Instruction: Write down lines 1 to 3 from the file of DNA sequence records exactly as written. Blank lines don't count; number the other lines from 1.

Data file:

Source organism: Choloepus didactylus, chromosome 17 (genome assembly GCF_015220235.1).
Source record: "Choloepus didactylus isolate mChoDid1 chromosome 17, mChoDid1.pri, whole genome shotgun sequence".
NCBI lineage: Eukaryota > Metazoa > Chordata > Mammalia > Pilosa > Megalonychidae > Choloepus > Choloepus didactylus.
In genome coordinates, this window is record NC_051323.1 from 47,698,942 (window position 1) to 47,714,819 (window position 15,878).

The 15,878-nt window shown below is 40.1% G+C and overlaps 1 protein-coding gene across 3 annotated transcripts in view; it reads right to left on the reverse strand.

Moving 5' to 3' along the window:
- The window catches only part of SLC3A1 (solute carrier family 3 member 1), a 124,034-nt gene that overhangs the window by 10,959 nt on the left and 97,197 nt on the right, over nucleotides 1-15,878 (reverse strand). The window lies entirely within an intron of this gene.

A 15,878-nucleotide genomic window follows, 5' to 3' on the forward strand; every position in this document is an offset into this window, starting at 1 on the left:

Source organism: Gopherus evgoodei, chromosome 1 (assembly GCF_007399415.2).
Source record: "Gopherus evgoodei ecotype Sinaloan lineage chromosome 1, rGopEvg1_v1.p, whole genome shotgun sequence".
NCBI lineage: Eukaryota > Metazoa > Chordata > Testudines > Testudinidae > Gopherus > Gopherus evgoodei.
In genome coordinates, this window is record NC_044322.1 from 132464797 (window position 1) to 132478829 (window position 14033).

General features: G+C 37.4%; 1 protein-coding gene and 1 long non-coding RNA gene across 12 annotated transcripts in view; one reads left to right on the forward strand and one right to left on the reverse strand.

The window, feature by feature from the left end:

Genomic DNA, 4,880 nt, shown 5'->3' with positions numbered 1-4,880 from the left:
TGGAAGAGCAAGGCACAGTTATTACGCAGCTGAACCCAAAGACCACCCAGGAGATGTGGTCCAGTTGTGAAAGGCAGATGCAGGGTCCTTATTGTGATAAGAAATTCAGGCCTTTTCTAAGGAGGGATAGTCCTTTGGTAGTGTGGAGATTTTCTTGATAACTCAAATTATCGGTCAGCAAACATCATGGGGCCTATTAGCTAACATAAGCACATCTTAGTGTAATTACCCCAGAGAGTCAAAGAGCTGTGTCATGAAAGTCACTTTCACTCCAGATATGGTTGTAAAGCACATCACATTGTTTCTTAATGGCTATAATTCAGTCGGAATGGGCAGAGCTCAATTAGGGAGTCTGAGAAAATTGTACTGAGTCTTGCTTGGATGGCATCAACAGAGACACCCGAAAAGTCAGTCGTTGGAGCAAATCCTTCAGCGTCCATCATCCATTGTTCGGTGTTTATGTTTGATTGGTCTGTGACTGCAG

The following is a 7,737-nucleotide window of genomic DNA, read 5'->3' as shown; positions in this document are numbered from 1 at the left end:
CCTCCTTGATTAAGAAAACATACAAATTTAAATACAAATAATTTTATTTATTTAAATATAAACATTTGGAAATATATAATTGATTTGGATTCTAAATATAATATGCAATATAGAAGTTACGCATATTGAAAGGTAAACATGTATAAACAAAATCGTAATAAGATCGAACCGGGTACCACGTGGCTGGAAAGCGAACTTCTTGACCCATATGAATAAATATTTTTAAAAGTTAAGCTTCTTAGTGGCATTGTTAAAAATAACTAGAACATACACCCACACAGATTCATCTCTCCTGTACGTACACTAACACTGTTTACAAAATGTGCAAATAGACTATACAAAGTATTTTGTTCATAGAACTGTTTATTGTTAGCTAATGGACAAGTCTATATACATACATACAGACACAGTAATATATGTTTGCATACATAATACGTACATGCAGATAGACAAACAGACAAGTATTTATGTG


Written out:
Source organism: Choloepus didactylus, chromosome 17 (genome assembly GCF_015220235.1).
Source record: "Choloepus didactylus isolate mChoDid1 chromosome 17, mChoDid1.pri, whole genome shotgun sequence".
NCBI lineage: Eukaryota > Metazoa > Chordata > Mammalia > Pilosa > Megalonychidae > Choloepus > Choloepus didactylus.